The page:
Sometimes I wonder how my husband could even find be amongst the piles of literature and yarn taking up either side of the couches, coffee table, and dining table were it not for the faint cries from between the pages. There is so much that I have in my reading queue that I have decided to perform a purge and speed through the stuff I aquired on a whim.
There are nearly five books that I have renewed for over two months now from Manchester Public Library and it pains me to think that I have to return them. But it's time for someone else to enjoy them. If you have been looking for them, please accept the sincere apologies of a serial renewer.
Two I particularly enjoyed for creative inspiration were Textiles of the Wiener Werksätte and Vienna and the Heroes of Modernism. Can you tell I have something for Fin de Siecle? Both of these books are gorgeous, and for textile lovers, it doesn't get any better than the design of Josef Hoffmann in my humble opinion. When my intarsia skills are up to snuff, I am so knitting some Hoffmann textile motifs.I also borrowed Simply Felt and Felt Forward of Interweave provenance. Both are worth a good, long browse. I never managed to get any projects started (like I need to with all those WiPs on the needles at the moment), but I did get some fab ideas and a better understanding of felting techniques. The books seemed quite similar at first glance, but I was surprised at how differently they approached the same subject.
Felt Forward took more of a knit-then-felt approach and featured sleek, modern designs with a Scandanavian feel. I was most taken by the home accessory projects like the Circles Table Runner and Placemat, the Frida Lights, and not to be forgotten Hoop Purse. At the Vancouver Art Gallery Shop, we had a similar bag that was running for over $100 Canadian. Why not do it yourself?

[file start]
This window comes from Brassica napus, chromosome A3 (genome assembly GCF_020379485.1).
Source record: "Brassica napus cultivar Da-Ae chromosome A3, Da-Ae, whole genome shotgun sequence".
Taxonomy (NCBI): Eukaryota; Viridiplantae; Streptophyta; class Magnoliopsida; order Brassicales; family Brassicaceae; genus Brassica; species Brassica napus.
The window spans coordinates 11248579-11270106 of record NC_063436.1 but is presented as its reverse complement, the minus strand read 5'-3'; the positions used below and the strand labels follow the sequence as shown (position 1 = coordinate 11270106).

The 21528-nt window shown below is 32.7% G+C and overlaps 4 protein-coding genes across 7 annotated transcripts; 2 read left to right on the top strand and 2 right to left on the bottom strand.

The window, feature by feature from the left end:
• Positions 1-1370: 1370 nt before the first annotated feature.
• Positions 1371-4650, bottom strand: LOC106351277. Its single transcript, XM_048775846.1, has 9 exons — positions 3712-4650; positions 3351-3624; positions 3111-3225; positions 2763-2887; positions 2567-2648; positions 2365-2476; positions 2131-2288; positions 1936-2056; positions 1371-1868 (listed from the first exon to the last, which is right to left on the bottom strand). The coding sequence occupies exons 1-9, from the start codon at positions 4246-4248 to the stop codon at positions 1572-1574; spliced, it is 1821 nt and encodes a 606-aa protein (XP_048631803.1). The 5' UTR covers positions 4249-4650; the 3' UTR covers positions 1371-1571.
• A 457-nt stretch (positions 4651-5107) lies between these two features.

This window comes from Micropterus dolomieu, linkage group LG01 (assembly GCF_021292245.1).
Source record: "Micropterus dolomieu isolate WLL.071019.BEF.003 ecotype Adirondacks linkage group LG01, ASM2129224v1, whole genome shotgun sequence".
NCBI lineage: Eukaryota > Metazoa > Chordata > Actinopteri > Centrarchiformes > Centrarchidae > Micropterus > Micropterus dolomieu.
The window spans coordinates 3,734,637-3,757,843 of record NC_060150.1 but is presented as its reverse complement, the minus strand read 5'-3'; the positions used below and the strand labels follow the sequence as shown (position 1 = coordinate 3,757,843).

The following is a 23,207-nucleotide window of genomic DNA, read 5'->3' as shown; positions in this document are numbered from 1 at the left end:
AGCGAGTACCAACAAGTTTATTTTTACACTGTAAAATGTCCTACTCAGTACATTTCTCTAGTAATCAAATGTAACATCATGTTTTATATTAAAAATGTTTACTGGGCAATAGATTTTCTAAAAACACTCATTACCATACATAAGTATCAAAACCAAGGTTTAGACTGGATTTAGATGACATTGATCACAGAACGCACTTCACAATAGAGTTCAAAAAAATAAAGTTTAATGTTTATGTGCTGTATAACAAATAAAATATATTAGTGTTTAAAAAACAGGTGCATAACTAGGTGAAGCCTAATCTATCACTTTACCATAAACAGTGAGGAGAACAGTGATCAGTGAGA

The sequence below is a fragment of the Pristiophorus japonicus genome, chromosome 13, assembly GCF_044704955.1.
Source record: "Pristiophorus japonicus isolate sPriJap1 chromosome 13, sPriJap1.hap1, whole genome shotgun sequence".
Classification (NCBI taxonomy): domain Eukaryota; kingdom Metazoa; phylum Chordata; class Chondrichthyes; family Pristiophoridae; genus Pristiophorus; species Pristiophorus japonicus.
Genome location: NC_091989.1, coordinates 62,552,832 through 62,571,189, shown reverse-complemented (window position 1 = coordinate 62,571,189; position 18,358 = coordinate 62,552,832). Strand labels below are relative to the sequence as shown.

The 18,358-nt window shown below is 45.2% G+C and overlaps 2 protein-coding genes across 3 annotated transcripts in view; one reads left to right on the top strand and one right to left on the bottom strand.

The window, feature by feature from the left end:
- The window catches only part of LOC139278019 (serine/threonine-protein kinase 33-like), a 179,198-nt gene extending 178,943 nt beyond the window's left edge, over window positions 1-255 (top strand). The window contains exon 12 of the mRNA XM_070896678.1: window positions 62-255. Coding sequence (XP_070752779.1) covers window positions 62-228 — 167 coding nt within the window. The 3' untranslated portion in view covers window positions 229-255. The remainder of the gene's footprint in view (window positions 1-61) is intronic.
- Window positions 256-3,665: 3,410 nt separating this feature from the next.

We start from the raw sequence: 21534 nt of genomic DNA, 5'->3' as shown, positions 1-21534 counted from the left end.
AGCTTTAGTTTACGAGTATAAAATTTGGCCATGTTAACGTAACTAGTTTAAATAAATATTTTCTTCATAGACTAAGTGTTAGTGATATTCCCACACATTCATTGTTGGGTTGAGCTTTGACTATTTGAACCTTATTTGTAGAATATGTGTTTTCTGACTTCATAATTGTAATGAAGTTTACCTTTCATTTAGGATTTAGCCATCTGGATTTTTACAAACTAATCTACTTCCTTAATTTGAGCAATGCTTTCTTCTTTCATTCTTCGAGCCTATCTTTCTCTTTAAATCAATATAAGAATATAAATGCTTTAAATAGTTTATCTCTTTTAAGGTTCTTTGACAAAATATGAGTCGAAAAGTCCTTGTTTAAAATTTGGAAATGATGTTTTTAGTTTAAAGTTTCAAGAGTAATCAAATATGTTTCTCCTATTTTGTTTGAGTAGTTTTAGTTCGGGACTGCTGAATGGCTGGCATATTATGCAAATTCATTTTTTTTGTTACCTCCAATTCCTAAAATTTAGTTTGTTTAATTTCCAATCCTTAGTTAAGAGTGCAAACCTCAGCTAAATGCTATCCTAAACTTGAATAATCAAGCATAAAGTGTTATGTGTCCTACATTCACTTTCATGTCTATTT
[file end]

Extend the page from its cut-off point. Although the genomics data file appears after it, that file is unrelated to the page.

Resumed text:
Simply Felt, on the other hand, was a fiber-felting book which looked at several different techniques such as machine washed fulled fabric (aka repurpose that old jumper into a hot water bottle cover or hot pads), flat felting (ie fulling three or four layers of thick felt made into book covers, briefcases and other projects with flat surfaces to be stitched together) and finally, seamless felting (for projects you want to shape without stitching like slippers or bags).
Although most of these projects had too much of an 'organic' feel for me, I did really like the technical explanations as well as the bag and cloche hat projects. There were also great instructions for creating slippers and 'inlaid containers' (which you can see on the cover to the left).
That was my library purge. Now I can absorb the three new books I got as a birthday present in May using a Yarn Market gift certificate from my dearest Mom and collected from my Dad's Bristish work colleague in North Yorkshire. He kindly brought them back through HM Customs and saved me a ton in shipping costs. Thanks Mom and Stuart. You are gems.
Knit well and knit often. And gorge yourself on reading material.
Images courtesy of Interweave and Thames & Hudson.